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Appeals court rules against Tennessee man in child custody case

A 31-year-old Iraq war veteran who has raised a now 6-year-old boy since infancy received a setback from the Tennessee Court of Appeals last month. The ruling, which was only the latest development in a nearly 5-year-old child custody dispute involving the former soldier and the child’s biological mother, essentially ordered a Blount County juvenile court to honor a prior Texas judgment stating that the man is not the child’s biological father.

Exactly how the former soldier who is not related to the boy by blood, marriage or adoption came to have custody of the child in the first place is another story altogether and has also been disputed.

The boy’s birth mother, who now lives in rural Idaho with her three other children, says the man who has been raising her son in Tennessee all this time somehow managed to get himself named as the father on the boy’s birth certificate and that she didn’t notice because she was still impaired by anesthesia. She claims that he and his wife at the time then took the baby but police refused to do anything because McMillan was named as the father on the birth certificate.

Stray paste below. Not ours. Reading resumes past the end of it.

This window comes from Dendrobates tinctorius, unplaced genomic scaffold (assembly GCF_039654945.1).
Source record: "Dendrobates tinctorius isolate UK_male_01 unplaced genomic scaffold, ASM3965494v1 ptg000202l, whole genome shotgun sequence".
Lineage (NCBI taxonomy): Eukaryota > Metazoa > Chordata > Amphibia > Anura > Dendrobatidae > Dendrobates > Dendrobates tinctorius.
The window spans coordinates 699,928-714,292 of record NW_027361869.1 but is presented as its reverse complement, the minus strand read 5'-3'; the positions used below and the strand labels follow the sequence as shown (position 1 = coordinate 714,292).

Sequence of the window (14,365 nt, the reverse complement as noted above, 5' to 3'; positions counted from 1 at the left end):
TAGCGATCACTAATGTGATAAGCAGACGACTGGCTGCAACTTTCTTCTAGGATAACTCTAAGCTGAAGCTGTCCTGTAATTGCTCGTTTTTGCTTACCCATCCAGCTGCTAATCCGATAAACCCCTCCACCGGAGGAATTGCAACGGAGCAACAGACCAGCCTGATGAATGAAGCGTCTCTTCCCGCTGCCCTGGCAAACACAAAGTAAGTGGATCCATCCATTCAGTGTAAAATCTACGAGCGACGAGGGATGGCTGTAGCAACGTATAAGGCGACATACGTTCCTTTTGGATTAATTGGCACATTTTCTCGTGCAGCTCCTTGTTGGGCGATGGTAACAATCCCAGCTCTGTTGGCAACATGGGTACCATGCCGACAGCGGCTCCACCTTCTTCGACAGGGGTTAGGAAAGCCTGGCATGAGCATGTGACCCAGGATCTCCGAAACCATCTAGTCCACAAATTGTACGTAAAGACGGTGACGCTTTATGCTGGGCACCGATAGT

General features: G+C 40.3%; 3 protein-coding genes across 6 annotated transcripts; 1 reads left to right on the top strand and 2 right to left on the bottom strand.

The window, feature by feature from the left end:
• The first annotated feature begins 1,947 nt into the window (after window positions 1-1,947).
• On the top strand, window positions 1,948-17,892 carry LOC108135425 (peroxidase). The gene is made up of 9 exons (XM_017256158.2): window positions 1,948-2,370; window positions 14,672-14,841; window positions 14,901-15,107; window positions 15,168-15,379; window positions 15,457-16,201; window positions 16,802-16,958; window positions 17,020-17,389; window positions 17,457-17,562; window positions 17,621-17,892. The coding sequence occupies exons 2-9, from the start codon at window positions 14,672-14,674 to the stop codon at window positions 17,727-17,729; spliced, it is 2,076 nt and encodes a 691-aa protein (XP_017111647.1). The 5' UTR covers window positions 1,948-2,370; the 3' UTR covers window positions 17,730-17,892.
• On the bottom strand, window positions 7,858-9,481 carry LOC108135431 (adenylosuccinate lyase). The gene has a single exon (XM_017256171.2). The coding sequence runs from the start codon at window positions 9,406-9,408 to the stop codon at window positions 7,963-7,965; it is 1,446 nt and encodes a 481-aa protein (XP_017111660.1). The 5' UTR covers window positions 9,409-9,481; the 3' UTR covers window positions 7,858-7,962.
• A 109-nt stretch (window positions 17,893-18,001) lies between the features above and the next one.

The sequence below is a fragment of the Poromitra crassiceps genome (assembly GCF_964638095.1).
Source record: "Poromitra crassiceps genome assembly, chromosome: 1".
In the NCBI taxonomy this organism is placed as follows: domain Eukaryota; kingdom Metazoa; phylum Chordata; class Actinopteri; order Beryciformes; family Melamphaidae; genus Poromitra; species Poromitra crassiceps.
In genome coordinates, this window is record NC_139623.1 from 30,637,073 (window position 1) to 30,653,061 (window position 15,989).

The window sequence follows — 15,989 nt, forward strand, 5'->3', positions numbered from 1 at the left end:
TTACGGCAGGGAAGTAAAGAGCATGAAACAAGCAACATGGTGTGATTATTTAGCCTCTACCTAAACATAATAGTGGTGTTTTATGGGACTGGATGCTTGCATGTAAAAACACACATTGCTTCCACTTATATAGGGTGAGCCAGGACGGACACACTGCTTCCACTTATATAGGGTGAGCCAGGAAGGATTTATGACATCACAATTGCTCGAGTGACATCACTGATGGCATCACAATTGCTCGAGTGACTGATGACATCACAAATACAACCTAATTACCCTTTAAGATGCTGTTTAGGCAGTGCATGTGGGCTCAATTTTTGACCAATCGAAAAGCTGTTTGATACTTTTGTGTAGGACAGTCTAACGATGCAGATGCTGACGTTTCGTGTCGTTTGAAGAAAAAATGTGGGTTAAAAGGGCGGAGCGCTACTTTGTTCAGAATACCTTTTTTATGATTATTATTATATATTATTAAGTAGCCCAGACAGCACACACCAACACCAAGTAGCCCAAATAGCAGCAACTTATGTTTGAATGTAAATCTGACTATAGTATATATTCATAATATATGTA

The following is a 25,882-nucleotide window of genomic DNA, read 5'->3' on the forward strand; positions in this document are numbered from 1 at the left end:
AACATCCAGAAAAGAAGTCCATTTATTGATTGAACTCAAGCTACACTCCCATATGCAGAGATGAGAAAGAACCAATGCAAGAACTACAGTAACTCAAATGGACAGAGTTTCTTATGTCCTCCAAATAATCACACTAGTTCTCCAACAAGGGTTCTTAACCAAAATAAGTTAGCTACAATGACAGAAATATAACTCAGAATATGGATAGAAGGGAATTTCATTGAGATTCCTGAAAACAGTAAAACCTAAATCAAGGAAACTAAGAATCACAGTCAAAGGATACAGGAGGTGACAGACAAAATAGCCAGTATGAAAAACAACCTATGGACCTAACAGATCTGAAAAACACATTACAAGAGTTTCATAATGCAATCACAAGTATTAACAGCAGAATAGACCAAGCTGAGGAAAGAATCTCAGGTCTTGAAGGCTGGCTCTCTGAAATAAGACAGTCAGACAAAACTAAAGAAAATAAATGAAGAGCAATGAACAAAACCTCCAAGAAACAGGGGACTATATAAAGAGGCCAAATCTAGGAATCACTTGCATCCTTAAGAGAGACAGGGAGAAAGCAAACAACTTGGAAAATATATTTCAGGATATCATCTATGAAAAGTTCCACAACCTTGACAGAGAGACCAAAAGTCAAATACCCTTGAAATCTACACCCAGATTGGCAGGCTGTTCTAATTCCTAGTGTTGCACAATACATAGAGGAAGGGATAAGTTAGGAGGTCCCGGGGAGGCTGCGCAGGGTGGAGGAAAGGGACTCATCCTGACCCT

The man, however, says the birth mother gave the baby to him and his former wife — a cousin of the boy’s biological father who — because she couldn’t afford to provide for the child. Unfortunately, instead of completing a legal adoption process, the birth mother agreed to list him as the child’s father and be present for the boy’s birth. He and his wife separated a short time later and he has been raising the boy as a single father ever since.

(The former wife says that’s how it happened too. The biological father, for those interested, has an extensive prison record and is currently serving time in California.)

Last month’s ruling gives the birth mother superior child custody rights for the time being, but the father said he plans to appeal the case to the Tennessee Supreme Court.

Source:, “Custody fight over Maryville boy continues,” Sheila Burke, May 17, 2012


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